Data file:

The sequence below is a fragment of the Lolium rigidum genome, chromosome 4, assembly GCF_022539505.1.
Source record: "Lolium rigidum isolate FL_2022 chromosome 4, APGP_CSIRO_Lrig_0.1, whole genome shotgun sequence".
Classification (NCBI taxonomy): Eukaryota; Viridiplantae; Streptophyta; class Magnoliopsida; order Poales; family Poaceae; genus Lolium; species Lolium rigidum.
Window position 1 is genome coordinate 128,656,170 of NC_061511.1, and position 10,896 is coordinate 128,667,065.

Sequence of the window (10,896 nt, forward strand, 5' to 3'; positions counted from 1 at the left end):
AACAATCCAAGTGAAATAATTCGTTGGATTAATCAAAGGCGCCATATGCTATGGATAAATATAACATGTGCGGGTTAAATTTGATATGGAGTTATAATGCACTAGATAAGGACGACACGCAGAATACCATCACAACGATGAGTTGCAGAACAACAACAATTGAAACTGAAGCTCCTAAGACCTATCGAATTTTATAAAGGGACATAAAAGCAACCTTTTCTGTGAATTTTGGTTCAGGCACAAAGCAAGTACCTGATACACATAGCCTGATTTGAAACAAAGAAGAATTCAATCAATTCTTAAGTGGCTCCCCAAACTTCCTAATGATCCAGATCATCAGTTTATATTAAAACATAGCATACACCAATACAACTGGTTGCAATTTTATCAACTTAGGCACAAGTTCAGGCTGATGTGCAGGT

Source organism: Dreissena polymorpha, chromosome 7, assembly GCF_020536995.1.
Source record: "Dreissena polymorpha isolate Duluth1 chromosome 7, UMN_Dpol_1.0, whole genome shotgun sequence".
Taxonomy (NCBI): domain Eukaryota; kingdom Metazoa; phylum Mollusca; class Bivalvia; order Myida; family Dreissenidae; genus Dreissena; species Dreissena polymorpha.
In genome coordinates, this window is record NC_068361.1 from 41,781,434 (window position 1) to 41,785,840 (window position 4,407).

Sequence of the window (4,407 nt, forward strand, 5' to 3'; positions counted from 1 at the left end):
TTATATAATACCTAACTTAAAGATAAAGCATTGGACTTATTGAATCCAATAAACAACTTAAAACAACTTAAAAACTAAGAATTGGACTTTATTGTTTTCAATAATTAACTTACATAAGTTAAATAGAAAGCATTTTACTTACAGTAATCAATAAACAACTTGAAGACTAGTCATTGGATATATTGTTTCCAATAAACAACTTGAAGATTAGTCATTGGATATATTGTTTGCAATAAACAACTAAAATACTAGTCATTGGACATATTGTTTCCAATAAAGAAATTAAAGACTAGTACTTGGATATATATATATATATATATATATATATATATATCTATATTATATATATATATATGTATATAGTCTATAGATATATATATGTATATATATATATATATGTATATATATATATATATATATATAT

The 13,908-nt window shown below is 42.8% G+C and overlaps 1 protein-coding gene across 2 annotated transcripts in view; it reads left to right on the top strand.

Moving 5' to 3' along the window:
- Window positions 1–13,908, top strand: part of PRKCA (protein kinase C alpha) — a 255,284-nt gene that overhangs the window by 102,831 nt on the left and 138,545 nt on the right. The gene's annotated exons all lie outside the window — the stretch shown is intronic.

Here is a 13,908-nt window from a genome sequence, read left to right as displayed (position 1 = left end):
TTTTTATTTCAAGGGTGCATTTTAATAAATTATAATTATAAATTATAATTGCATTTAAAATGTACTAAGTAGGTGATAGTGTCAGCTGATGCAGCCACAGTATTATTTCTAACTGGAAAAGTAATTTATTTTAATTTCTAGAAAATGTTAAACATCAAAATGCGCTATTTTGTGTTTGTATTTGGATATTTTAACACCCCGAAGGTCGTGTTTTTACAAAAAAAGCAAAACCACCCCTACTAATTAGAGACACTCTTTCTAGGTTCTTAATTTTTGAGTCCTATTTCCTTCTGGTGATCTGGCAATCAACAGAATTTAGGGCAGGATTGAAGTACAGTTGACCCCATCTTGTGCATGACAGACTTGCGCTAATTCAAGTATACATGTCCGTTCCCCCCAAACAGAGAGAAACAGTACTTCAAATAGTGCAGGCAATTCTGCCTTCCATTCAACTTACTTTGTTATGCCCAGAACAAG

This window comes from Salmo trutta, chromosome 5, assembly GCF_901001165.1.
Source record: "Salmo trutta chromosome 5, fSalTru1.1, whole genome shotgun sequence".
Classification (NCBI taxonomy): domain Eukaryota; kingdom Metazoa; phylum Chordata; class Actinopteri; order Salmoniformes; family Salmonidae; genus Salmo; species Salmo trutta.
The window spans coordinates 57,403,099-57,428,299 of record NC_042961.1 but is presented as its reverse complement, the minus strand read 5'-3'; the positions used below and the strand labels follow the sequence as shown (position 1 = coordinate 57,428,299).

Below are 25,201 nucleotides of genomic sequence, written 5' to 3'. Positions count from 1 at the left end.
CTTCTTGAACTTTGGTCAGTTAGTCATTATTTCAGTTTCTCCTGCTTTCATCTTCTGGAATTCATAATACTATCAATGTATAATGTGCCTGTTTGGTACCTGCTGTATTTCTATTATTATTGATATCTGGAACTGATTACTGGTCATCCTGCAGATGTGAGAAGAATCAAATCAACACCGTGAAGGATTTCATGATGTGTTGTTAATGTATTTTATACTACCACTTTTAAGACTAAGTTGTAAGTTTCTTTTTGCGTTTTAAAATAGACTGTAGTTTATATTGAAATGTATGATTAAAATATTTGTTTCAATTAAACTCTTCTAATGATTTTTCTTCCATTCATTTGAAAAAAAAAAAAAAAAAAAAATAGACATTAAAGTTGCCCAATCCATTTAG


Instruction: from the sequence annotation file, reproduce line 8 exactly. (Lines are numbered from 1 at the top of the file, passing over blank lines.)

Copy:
Source record: "Dreissena polymorpha isolate Duluth1 chromosome 7, UMN_Dpol_1.0, whole genome shotgun sequence".